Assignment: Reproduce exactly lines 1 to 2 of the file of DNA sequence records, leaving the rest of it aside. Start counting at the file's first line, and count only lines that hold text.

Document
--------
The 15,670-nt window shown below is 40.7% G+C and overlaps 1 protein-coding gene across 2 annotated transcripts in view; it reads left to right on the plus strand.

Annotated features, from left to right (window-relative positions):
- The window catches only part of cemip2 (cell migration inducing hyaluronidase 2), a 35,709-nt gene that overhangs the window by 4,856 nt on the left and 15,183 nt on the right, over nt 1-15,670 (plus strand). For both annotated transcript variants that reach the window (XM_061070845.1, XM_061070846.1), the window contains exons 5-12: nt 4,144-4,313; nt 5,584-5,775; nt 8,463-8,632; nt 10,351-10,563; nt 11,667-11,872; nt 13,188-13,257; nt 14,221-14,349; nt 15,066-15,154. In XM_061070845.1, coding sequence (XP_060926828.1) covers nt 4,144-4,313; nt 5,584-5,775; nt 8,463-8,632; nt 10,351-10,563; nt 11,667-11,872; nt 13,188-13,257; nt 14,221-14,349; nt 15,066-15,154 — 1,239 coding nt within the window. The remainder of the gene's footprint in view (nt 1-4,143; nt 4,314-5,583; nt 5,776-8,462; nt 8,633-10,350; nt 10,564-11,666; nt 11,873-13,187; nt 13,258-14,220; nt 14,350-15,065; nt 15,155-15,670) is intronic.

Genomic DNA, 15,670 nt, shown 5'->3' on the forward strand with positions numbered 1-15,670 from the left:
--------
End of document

The 15,670-nt window shown below is 40.7% G+C and overlaps 1 protein-coding gene across 2 annotated transcripts in view; it reads left to right on the plus strand.

Annotated features, from left to right (window-relative positions):